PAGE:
OT: 'Pied noir' [was: McWhorter on "Negro"]

Salikoko Mufwene s-mufwene at UCHICAGO.EDU
Sun Jan 17 17:24:51 UTC 2010

Wikipedia gives the following etymology for "Pied-Noir":

> The origin of the term /Pied-noir/ is debated. According to the Oxford 
> English Dictionary 
> <http://en.wikipedia.org/wiki/Oxford_English_Dictionary>, it refers to 
> "a person of European origin living in Algeria during the period of 
> French rule, esp[ecially] a French person repatriated after Algeria 
> was granted independence in 1962."^[1] 
> <http://en.wikipedia.org/wiki/Pied-Noir#cite_note-OED-0> The /Le 
> Robert <http://en.wikipedia.org/wiki/Dictionnaires_Le_Robert>/ 
> dictionary states that in 1901 the word indicated a sailor working 
> barefoot in the coal room of a ship, who would find his feet dirtied 
> by the soot. In the Mediterranean, this was often an Algerian native, 
> thus the term was used pejoratively for Algerians until 1955 when it 
> first began referring to "French born in Algeria."^[5] 
> <http://en.wikipedia.org/wiki/Pied-Noir#cite_note-Shephard-4> ^[6] 
> <http://en.wikipedia.org/wiki/Pied-Noir#cite_note-Le_Robert-5> This 
> usage originated from mainland French as a negative nickname.^[1] 
> <http://en.wikipedia.org/wiki/Pied-Noir#cite_note-OED-0> There is also 
> a theory that the term comes from the black boots of French soldiers 
> compared to the barefoot Algerians.^[7] 
> <http://en.wikipedia.org/wiki/Pied-Noir#cite_note-6> . Other theories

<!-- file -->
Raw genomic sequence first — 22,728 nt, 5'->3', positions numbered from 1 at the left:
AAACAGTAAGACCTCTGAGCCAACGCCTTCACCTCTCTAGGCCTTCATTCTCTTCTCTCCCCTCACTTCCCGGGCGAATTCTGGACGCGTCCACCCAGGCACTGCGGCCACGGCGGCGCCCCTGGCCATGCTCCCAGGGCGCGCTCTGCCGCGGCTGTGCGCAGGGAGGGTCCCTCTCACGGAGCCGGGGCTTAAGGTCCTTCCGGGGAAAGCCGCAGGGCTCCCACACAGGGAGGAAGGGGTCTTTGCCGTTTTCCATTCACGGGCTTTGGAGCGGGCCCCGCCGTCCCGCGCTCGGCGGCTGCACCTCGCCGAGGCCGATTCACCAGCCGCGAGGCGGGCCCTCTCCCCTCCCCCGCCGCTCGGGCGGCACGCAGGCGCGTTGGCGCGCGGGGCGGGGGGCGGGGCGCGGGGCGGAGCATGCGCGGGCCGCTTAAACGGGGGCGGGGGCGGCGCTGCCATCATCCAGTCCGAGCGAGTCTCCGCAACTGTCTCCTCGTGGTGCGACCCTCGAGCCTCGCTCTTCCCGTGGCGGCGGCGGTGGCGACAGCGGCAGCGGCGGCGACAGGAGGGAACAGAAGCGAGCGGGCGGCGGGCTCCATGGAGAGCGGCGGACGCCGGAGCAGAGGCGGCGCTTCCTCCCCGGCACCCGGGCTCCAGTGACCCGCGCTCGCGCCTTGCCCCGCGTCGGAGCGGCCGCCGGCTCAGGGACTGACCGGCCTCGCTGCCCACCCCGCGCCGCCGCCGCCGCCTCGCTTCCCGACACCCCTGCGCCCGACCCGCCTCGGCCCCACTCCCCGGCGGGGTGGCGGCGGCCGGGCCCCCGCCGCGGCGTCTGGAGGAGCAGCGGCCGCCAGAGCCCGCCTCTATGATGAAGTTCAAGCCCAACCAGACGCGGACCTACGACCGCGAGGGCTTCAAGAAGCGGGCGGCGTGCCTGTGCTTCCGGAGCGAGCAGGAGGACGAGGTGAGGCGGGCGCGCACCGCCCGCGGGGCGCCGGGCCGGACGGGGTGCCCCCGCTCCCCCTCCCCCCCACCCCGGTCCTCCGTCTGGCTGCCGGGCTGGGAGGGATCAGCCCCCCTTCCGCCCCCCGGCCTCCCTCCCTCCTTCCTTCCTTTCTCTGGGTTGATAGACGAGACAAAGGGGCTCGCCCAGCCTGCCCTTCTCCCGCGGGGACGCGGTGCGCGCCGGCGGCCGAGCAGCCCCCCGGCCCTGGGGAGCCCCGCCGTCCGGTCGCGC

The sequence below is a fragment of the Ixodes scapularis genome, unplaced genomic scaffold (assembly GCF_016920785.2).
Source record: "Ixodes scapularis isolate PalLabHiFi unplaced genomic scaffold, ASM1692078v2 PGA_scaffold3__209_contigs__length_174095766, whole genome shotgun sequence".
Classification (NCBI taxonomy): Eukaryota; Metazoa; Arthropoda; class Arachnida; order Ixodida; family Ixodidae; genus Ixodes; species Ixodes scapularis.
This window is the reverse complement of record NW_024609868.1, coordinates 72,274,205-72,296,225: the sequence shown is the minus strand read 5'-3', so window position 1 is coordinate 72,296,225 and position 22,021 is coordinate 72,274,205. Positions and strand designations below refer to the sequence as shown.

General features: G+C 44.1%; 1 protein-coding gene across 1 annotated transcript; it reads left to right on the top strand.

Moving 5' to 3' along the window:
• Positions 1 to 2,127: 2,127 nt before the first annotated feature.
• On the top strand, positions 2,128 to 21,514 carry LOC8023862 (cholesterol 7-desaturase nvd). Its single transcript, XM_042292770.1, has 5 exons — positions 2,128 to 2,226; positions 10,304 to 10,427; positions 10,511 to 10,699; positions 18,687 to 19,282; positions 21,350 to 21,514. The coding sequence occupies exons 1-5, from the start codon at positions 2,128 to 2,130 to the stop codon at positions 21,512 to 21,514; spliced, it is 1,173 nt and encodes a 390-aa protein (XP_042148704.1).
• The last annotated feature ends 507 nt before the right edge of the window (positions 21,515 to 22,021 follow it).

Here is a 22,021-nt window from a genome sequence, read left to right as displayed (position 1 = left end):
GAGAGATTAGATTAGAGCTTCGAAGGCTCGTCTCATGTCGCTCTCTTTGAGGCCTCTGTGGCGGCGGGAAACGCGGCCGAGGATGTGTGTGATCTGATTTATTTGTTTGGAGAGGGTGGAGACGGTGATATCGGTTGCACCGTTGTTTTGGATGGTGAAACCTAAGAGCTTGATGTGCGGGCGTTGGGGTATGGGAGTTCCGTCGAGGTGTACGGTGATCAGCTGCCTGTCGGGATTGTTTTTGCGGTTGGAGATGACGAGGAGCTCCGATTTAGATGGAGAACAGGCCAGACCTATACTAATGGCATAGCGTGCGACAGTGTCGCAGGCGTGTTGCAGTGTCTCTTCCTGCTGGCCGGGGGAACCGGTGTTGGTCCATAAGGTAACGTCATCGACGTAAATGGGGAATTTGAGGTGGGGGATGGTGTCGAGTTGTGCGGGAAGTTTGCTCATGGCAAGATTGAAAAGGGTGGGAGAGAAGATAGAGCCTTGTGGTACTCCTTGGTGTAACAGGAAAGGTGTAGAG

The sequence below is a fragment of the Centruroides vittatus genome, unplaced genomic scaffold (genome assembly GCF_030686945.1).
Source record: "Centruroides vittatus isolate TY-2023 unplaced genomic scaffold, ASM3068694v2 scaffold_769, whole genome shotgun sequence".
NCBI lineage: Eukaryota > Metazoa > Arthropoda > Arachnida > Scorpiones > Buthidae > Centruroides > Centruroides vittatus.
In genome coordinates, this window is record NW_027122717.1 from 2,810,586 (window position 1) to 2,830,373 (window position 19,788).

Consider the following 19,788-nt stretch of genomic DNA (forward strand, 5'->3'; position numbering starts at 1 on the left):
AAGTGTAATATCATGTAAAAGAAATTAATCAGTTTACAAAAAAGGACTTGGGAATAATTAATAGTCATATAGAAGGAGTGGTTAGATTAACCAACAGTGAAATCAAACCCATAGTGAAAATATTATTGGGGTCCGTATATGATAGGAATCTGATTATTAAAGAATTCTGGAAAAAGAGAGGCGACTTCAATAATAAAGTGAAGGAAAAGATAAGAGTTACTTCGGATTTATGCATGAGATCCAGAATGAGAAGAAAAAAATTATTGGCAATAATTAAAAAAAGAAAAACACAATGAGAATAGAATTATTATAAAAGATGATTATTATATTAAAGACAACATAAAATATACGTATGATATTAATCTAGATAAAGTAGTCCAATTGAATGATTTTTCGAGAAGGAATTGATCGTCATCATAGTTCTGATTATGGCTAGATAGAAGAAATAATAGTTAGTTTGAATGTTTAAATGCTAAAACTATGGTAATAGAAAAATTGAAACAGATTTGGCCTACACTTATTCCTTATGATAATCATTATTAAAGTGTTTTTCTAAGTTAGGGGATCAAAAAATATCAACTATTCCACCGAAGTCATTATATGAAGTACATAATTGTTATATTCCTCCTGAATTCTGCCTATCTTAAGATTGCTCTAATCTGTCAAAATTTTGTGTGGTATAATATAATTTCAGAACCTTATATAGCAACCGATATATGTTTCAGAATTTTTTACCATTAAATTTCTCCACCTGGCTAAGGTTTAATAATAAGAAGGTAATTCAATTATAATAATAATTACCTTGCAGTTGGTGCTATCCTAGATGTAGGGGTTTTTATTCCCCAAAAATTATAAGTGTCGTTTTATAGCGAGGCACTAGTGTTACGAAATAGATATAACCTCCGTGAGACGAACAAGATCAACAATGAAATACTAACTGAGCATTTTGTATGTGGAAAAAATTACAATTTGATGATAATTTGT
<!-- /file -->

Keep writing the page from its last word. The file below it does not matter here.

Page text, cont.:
> focus on new settlers dirtying their clothing by working in swampy 
> areas, or trampling grapes to make wine.^[8] 
> <http://en.wikipedia.org/wiki/Pied-Noir#cite_note-7> 
/Le trésor de la langue française/ gives the following etymology, which 
is in agreement with the above:
> *Étymol. et Hist.* 1901 «matelot chauffeur sur un bateau à charbon» 
> (ds ESN.); 1917 «surnom donné jadis aux Algériens» (/ibid./); 1955 
> «Français né en Algérie» (/ibid./). Comp. de /pied/* et /noir/*, le 
> surnom viendrait du fait que les chauffeurs des bateaux, souvent 
> algériens, marchaient pieds nus dans la soute à charbon. 

Damien Hall wrote:
> Robin said he had been '(mis)reading "noir" as if it mapped directly onto
> English "black"'. Maybe I'm misunderstanding the misunderstanding, but it
> seems to me as if that _is_ a direct mapping. Algerian-born children of
> French settlers there, like Camus, were referred to as 'pieds noirs'
> because they were said to have one 'black foot' - ie a small 
> proportion of
> their body which had black (in the skin-colour sense) skin - as a 
> result of
> their having been born to white-skinned parents but in an area where the
> natives were dark-skinned. It's a while since my undergraduate 
> dissertation
> on Camus, but I believe the designation 'pieds noirs' was only applied to
> people born in Algeria, not to their French-born parents as well.
> How appropriate that this should have come up ten days or so after the
> fiftieth anniversary of Camus' death!
> Damien
> -- 
> Damien Hall
> University of York
> Department of Language and Linguistic Science
> Heslington
> YO10 5DD
> UK
> Tel. (office) +44 (0)1904 432665
>     (mobile) +44 (0)771 853 5634
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> http://www.york.ac.uk/res/aiseb
> http://www.york.ac.uk/depts/lang/people/pages/hall.htm
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Salikoko S. Mufwene                    s-mufwene at uchicago.edu
The Frank J. McLoraine Distinguished Service Professor of Linguistics and the College
Professor, Committee on Evolutionary Biology
University of Chicago                  773-702-8531; FAX 773-834-0924
Department of Linguistics
1010 East 59th Street
Chicago, IL 60637, USA

The American Dialect Society - http://www.americandialect.org

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